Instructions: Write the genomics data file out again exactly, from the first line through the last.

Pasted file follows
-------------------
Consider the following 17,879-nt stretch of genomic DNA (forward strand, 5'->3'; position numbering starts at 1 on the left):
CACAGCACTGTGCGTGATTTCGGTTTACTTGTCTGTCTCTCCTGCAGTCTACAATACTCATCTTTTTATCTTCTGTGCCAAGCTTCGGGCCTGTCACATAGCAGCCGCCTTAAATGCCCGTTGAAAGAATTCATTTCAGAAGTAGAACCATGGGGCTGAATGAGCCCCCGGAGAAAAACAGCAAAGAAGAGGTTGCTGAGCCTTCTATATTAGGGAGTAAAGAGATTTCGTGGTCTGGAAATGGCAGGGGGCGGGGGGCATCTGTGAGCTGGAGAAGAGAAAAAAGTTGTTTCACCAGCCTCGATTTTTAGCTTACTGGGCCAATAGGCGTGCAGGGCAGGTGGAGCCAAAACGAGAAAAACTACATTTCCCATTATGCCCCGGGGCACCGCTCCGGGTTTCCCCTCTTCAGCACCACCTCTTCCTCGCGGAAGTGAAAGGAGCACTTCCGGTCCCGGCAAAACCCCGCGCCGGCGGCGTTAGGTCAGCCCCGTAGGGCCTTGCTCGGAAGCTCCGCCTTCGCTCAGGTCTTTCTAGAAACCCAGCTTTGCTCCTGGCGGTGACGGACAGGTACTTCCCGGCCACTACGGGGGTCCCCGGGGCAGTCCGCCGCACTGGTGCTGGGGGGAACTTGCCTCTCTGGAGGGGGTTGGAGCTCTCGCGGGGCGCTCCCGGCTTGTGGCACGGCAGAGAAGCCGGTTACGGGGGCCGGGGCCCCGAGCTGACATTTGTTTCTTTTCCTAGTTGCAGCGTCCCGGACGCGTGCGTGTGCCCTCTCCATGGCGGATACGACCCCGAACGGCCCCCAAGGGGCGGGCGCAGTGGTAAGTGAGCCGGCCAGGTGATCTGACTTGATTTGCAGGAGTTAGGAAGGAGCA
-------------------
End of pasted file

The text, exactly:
Consider the following 17,879-nt stretch of genomic DNA (forward strand, 5'->3'; position numbering starts at 1 on the left):
CACAGCACTGTGCGTGATTTCGGTTTACTTGTCTGTCTCTCCTGCAGTCTACAATACTCATCTTTTTATCTTCTGTGCCAAGCTTCGGGCCTGTCACATAGCAGCCGCCTTAAATGCCCGTTGAAAGAATTCATTTCAGAAGTAGAACCATGGGGCTGAATGAGCCCCCGGAGAAAAACAGCAAAGAAGAGGTTGCTGAGCCTTCTATATTAGGGAGTAAAGAGATTTCGTGGTCTGGAAATGGCAGGGGGCGGGGGGCATCTGTGAGCTGGAGAAGAGAAAAAAGTTGTTTCACCAGCCTCGATTTTTAGCTTACTGGGCCAATAGGCGTGCAGGGCAGGTGGAGCCAAAACGAGAAAAACTACATTTCCCATTATGCCCCGGGGCACCGCTCCGGGTTTCCCCTCTTCAGCACCACCTCTTCCTCGCGGAAGTGAAAGGAGCACTTCCGGTCCCGGCAAAACCCCGCGCCGGCGGCGTTAGGTCAGCCCCGTAGGGCCTTGCTCGGAAGCTCCGCCTTCGCTCAGGTCTTTCTAGAAACCCAGCTTTGCTCCTGGCGGTGACGGACAGGTACTTCCCGGCCACTACGGGGGTCCCCGGGGCAGTCCGCCGCACTGGTGCTGGGGGGAACTTGCCTCTCTGGAGGGGGTTGGAGCTCTCGCGGGGCGCTCCCGGCTTGTGGCACGGCAGAGAAGCCGGTTACGGGGGCCGGGGCCCCGAGCTGACATTTGTTTCTTTTCCTAGTTGCAGCGTCCCGGACGCGTGCGTGTGCCCTCTCCATGGCGGATACGACCCCGAACGGCCCCCAAGGGGCGGGCGCAGTGGTAAGTGAGCCGGCCAGGTGATCTGACTTGATTTGCAGGAGTTAGGAAGGAGCA